Painted on Monhegan Island in Maine in August 1914, this portrait represents Florence Sittenham Davey, the wife of Bellows’s friend, the artist Randall Davey. Florence Davey was a modernist sculptor who had studied with Alexander Archipenko. According to the Daveys’ son William, Bellows lost a considerable amount of money to his father playing pool and painted the portrait to settle his debt.
This work, along with the many other portraits that Bellows produced on Monhegan Island in 1914, is noteworthy for achieving a new expressive power and intensity through the use of assertive frontal poses, geometric compositions, brilliant color, and intense light. Bellows had been prompted to reevaluate his approach to color in part after seeing works by Henri Matisse and the European avant-garde at the Armory Show the previous year. At the time Bellows was already beginning to experiment with the chromatic possibilities of the set-palettes diagrammed by Harvard University professor Denman Waldo Ross in his influential 1912 publication On Drawing and Painting.
This portrait represents Florence Sittenham Davey, the wife of George Bellows’s friend, the artist Randall Davey (1887–1964). Described as “beautiful, generous, and strong-willed,”
Julie Phillips, James Tiptree, Jr.: The Double Life of Alice B. Sheldon (New York, 2006), 79.
She lived with her husband in Santa Fe, New Mexico, until they divorced in 1930. The following year Florence moved to New York and married Cyrus McCormick III, son of the noted inventor Cyrus Hall McCormick and vice president of the International Harvester Company of Chicago.
William Davey to Deborah Chotner, Dec. 15, 1980, NGA curatorial records.
In this work Bellows has created a fresh and direct likeness in which he has emphasized his elegantly attired sitter’s charm. Represented in three-quarter length and seated in a wicker chair, Florence looks directly at the viewer from under her fashionable wide-brimmed hat. The bravura brushwork treatment of the white dress is illuminated by a harsh light that enters the composition from an unseen source on the left. The bright whites of the dress and the vivid flesh tones of the face are heightened by the darker turquoise drapery in the background, the sitter’s green belt, and her blue and green striped hatband.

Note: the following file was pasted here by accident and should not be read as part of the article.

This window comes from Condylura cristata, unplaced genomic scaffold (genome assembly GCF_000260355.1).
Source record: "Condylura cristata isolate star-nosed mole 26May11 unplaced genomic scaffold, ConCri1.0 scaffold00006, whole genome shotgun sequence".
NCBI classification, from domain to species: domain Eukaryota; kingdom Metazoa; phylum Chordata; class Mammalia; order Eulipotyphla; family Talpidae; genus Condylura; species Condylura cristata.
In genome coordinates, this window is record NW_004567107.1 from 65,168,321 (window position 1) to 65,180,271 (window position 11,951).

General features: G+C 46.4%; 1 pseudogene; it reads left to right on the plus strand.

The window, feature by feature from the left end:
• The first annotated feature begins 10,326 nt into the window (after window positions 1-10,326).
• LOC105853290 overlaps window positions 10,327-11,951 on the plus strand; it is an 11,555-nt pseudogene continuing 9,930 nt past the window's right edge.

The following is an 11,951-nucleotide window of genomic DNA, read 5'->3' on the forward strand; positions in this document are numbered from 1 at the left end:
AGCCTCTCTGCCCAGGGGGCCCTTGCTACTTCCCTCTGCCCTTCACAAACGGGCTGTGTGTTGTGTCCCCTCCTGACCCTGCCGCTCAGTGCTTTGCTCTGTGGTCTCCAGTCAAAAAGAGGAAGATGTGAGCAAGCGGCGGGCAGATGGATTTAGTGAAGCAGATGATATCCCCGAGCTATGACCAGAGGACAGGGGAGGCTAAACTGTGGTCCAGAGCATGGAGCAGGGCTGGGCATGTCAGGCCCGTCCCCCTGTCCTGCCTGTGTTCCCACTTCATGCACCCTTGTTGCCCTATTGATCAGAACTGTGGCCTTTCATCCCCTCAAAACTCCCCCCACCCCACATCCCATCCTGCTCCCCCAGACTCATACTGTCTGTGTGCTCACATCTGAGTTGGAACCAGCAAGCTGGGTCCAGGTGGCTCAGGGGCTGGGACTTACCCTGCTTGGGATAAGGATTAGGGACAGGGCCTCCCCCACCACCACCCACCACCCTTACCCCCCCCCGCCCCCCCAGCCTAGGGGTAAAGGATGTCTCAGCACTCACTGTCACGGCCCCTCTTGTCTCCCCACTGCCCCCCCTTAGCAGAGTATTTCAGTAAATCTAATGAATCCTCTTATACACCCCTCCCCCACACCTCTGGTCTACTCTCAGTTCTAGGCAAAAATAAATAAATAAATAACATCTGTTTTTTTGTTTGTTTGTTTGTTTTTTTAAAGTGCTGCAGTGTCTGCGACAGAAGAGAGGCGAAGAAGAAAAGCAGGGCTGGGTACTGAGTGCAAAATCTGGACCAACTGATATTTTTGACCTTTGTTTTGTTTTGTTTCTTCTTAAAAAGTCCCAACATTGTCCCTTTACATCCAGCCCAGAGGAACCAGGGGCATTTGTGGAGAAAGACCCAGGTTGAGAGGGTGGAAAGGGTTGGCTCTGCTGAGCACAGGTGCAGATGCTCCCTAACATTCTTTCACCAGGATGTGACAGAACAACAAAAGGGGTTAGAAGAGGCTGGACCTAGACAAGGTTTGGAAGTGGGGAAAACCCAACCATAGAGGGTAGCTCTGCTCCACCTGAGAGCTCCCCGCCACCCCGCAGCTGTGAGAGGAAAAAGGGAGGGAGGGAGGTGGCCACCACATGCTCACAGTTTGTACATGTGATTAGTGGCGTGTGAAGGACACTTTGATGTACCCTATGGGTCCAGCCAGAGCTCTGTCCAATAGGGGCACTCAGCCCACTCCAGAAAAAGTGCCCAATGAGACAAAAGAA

Bellows had been prompted to reevaluate his approach to color in part after seeing works by Henri Matisse and the European avant-garde at the 1913 Armory Show the previous year. In a shift that mirrored changes in his mentor Robert Henri’s style,
For a discussion of Henri’s work at this time see Valerie Ann Leeds, My People: The Portraits of Robert Henri (Orlando, FL, 1994), 52–55.
For a summary of Ross’s influence on Bellows see Michael Quick, “Technique and Theory: The Evolution of George Bellows’s Painting Style,” in Michael Quick, Jane Myers, Marianne Doezema, and Franklin Kelly, The Paintings of George Bellows (New York, 1992), 47–49.
“The Art of George Bellows,” Aesthetics 3 (Oct. 1914–July 1915): 53.
Florence Sittenham Davey is one of more than 15 portraits of women that Bellows completed while staying on Monhegan Island in Maine in 1914. That summer Bellows counted among his sitters his wife and personal friends, as well as local residents of the small, isolated outpost. Among this remarkable outpouring of images are Emma at the Piano (Chrysler Museum, Norfolk, VA), Geraldine Lee No. 2 (Butler Institute of American Art, Youngstown, OH), and Julie Hudson (The Metropolitan Museum of Art, New York). In this extensive group of paintings the artist achieved a new expressive power and intensity through the use of assertive frontal poses, geometric compositions, brilliant color, and intense light.